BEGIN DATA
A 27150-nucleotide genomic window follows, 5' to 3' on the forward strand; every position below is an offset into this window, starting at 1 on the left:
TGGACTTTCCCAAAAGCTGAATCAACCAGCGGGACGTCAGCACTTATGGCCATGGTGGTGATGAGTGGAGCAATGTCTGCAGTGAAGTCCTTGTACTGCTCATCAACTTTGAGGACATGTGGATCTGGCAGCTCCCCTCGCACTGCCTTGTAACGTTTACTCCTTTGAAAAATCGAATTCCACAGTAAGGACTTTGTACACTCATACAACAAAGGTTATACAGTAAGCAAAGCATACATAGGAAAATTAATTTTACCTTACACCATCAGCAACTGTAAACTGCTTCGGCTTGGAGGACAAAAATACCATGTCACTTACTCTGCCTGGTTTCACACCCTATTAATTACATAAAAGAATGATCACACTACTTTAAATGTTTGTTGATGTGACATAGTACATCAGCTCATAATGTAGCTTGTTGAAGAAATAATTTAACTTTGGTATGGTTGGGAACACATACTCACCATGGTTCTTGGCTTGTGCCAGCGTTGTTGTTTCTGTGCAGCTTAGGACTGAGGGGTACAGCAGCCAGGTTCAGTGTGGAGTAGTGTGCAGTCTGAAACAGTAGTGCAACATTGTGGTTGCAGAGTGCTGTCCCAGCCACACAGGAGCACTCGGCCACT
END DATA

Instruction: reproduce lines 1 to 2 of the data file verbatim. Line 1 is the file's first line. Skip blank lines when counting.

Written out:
A 27150-nucleotide genomic window follows, 5' to 3' on the forward strand; every position below is an offset into this window, starting at 1 on the left:
TGGACTTTCCCAAAAGCTGAATCAACCAGCGGGACGTCAGCACTTATGGCCATGGTGGTGATGAGTGGAGCAATGTCTGCAGTGAAGTCCTTGTACTGCTCATCAACTTTGAGGACATGTGGATCTGGCAGCTCCCCTCGCACTGCCTTGTAACGTTTACTCCTTTGAAAAATCGAATTCCACAGTAAGGACTTTGTACACTCATACAACAAAGGTTATACAGTAAGCAAAGCATACATAGGAAAATTAATTTTACCTTACACCATCAGCAACTGTAAACTGCTTCGGCTTGGAGGACAAAAATACCATGTCACTTACTCTGCCTGGTTTCACACCCTATTAATTACATAAAAGAATGATCACACTACTTTAAATGTTTGTTGATGTGACATAGTACATCAGCTCATAATGTAGCTTGTTGAAGAAATAATTTAACTTTGGTATGGTTGGGAACACATACTCACCATGGTTCTTGGCTTGTGCCAGCGTTGTTGTTTCTGTGCAGCTTAGGACTGAGGGGTACAGCAGCCAGGTTCAGTGTGGAGTAGTGTGCAGTCTGAAACAGTAGTGCAACATTGTGGTTGCAGAGTGCTGTCCCAGCCACACAGGAGCACTCGGCCACT